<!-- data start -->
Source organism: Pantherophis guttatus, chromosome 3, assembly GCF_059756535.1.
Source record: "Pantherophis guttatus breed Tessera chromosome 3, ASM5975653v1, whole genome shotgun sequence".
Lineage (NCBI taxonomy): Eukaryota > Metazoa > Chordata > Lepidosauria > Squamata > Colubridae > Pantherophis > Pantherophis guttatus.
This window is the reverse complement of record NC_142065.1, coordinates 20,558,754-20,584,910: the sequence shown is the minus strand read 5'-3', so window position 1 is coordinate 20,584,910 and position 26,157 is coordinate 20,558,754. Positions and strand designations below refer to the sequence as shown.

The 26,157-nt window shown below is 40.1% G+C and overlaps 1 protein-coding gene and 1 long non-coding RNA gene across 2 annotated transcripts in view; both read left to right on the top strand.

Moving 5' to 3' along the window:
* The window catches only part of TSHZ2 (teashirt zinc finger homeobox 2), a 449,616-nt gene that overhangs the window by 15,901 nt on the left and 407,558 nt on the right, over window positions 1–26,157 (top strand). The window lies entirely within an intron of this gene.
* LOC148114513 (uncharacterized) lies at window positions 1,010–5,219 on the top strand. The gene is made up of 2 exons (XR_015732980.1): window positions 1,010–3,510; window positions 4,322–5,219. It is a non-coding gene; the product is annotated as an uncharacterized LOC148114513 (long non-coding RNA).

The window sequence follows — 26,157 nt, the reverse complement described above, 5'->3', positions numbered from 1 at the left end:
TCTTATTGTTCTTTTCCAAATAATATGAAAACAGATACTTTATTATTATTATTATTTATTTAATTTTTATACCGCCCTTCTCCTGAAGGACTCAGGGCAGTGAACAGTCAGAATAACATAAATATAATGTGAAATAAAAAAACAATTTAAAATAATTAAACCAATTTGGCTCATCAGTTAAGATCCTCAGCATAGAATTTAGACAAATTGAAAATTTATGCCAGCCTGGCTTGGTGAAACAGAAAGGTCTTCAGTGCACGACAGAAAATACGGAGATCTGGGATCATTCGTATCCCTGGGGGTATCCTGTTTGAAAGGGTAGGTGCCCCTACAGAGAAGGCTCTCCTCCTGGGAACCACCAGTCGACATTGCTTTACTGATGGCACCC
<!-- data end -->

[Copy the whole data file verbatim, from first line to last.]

Source organism: Pantherophis guttatus, chromosome 3, assembly GCF_059756535.1.
Source record: "Pantherophis guttatus breed Tessera chromosome 3, ASM5975653v1, whole genome shotgun sequence".
Lineage (NCBI taxonomy): Eukaryota > Metazoa > Chordata > Lepidosauria > Squamata > Colubridae > Pantherophis > Pantherophis guttatus.
This window is the reverse complement of record NC_142065.1, coordinates 20,558,754-20,584,910: the sequence shown is the minus strand read 5'-3', so window position 1 is coordinate 20,584,910 and position 26,157 is coordinate 20,558,754. Positions and strand designations below refer to the sequence as shown.

The 26,157-nt window shown below is 40.1% G+C and overlaps 1 protein-coding gene and 1 long non-coding RNA gene across 2 annotated transcripts in view; both read left to right on the top strand.

Moving 5' to 3' along the window:
* The window catches only part of TSHZ2 (teashirt zinc finger homeobox 2), a 449,616-nt gene that overhangs the window by 15,901 nt on the left and 407,558 nt on the right, over window positions 1–26,157 (top strand). The window lies entirely within an intron of this gene.
* LOC148114513 (uncharacterized) lies at window positions 1,010–5,219 on the top strand. The gene is made up of 2 exons (XR_015732980.1): window positions 1,010–3,510; window positions 4,322–5,219. It is a non-coding gene; the product is annotated as an uncharacterized LOC148114513 (long non-coding RNA).

The window sequence follows — 26,157 nt, the reverse complement described above, 5'->3', positions numbered from 1 at the left end:
TCTTATTGTTCTTTTCCAAATAATATGAAAACAGATACTTTATTATTATTATTATTTATTTAATTTTTATACCGCCCTTCTCCTGAAGGACTCAGGGCAGTGAACAGTCAGAATAACATAAATATAATGTGAAATAAAAAAACAATTTAAAATAATTAAACCAATTTGGCTCATCAGTTAAGATCCTCAGCATAGAATTTAGACAAATTGAAAATTTATGCCAGCCTGGCTTGGTGAAACAGAAAGGTCTTCAGTGCACGACAGAAAATACGGAGATCTGGGATCATTCGTATCCCTGGGGGTATCCTGTTTGAAAGGGTAGGTGCCCCTACAGAGAAGGCTCTCCTCCTGGGAACCACCAGTCGACATTGCTTTACTGATGGCACCC